Among one of the many reasons I don't want to tell people is this sense of embarrassment - baby making is so easy for them, and I just feel like they are all wondering what the heck is wrong with me that it is not so for me. This is uncharitable of me, I'm *mostly* sure they have no such thoughts, I'm projecting what I feel onto them,  but yet,  keeping my mouth firmly shut is the way to go.

    I can do it because I have this community, and I thank god for that:))

    About your friend, thanks for sharing.  It is interesting, 17 was my level too. But yes, without a baseline, it is inconclusive. She should most definately have her vitamin D levels up nice and high- low vitamin D levels in blood correlate to low vitamin D level i follicles corellates to poor egg quality and  a much reduced chance of sucess in IVF. Multiple studies have shown this. A good blood level is between 35-45 IMO.

  3. Raining-Sunshine.blogspot.comAugust 1, 2011 at 2:06 AM

    Intriguing post. I have never had a loss because NOTHING even IVF with ICSI and assisted hatching has worked. I blogged today about being high risk x8. My mom has Factor V Leiden and nearly died from a traveling clot at age 16. She lost her first baby at 8.5mo and managed me with no blood thinners but never any more kids. Science is just science but it is disheartening to be the one always coming up short. Wishing you a healthy baby soon!

  4. I'm sorry for everything you have been through. In a way, all the factors that cause pregnancy loss are also the ones that apply for general infertility. A BFN could be because of an extremely early loss- if one assumes that a 'pregnancy' begins the moment that the sperm injects its DNA into the egg, I read somewhere that the % of miscarriage rises from 15 % to about 70 or 80%.

    Thanks for stopping by, I'm going to go check your blog out now :)

  5. raining-sunshine.blogspot.comAugust 1, 2011 at 6:55 AM

    Thanks. :)  It has been an ordeal.  Considering 33 and nada - zilch - zero, the doctor thought perhaps the endo made eggs tough to penetrate since I do ovulate on my own each month.  The ICSI did result in all mature ones fertilizing (only 3 because over suppressed since I am not as awesome of a responder as we thought).  Day 3 transfer, did all three since 2 were at the same point (6 cell) and one slightly behind.  BFN.  The IUI before on injectibles we really chanced it with 2 IUIs and SIX mature follicles released.  BFN.  If those things don't do it, no wonder nothing happened before then.  I guess Thursday at my followup I will learn more...  Fingers crossed for you and your info gathering.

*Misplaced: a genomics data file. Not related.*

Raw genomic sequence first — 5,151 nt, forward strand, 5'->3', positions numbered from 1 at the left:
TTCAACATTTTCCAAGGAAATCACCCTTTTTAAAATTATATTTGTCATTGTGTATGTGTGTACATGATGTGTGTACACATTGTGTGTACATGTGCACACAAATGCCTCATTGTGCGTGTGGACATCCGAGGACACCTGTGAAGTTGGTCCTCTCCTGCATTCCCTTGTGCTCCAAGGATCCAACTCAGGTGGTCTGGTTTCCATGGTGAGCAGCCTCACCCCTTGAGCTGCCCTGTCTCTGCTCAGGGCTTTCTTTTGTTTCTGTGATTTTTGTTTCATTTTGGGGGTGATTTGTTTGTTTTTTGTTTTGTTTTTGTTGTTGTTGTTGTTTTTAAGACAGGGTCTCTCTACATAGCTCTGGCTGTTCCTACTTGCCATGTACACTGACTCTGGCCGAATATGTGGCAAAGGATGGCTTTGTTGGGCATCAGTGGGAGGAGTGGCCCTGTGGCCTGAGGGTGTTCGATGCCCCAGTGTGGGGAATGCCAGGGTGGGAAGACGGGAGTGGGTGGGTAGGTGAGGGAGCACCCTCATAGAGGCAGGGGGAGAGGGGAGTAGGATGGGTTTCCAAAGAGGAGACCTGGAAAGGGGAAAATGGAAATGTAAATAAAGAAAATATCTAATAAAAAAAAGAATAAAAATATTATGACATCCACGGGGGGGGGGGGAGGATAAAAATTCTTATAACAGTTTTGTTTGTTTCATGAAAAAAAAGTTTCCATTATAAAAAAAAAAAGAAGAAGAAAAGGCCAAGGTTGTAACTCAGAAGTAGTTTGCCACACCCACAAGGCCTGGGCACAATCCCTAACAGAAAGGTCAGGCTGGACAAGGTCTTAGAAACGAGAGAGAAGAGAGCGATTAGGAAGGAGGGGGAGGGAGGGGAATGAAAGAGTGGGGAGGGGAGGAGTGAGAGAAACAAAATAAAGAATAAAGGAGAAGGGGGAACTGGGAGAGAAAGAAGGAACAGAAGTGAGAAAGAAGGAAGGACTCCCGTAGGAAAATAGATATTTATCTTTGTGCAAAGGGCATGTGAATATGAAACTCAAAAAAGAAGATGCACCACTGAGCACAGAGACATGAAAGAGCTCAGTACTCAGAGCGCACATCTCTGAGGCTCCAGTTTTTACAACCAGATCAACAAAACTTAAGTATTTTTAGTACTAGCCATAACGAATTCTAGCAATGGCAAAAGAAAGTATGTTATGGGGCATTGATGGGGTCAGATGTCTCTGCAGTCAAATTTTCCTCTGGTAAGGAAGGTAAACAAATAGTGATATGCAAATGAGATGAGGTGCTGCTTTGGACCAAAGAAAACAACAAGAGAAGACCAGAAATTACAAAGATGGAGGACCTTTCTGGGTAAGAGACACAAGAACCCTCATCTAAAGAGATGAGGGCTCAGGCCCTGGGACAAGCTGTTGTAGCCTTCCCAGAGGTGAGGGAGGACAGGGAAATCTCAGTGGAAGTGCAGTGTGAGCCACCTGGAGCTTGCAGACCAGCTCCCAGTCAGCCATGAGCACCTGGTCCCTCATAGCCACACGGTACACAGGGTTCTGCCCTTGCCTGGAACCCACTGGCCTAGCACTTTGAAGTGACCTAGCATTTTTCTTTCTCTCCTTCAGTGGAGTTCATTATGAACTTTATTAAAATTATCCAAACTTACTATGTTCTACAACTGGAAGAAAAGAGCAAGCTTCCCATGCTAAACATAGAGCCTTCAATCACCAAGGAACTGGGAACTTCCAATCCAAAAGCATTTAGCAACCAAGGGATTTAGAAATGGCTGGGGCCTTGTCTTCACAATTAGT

6. I've read that book - it's very good, in a horrifying and calming way.  The message I got out of it is we don't know anything, just keep trying!  Exhausting...

    I like Google Chrome for internet use too - it gets rid of all my blogging problems...

  7. Thanks for commenting on my post, Jay.  I don't think that I am braver than you at all.  I haven't experience the loss that you have.  Quite frankly, I'm certain that I'd make the same choice as you if I had a similar history.  I can afford my optimism because I haven't tried and met with heart crushing disappointment.  It's quite alarming to think that 1 out 5 pregnancies end in miscarriage, but I know two women in my life who had miscarriages.  It was interesting to read the research on miscarriages.  I was interested to read the research pertaining to soy.  In many Asian countries (Korea, Japan), soy is a significant staple in their diet---more so than meat.  I'm curious to know what the miscarriage rates in those countries compares to the U.S. and how or if ethnic backgrounds might factor in.  I was also interested in what research had to say about N-Acetyl Cysteine.  My RE has me taking it, but I couldn't figure out why until I head the synopsis on the studies form the web site.  Thanks for sharing!

  8. Well, if the levels turn out to be no different, it is still inconclusive.  You can always wonder if the women there, who have been consuming bucketloads of this stuff for time immemorial, have actually evolutionarily adapted to it- decreased the receptors for phytoestrogen or something. Every permutation and combination is possible with biology!

  9. Yeah, exhausting is the word.  Its bloody hard to keep on at it. I wonder how many women he interviewed actually gave up after a few losses, and whether he left out those cases.

    But yep, that book did help calm me down, for exactly the reasons you state.

  10. I'm of a similar opinion... I don't share my fertility plans with my family or with most of my friends. I just don't know how to share such news after two miscarriages.

  11. Jay...thank you for your comment on my blog! I published it & will be answering it shortly (got called away just as I was about to catch up on my replies yesterday). Sorry & thanks again. EJR, MD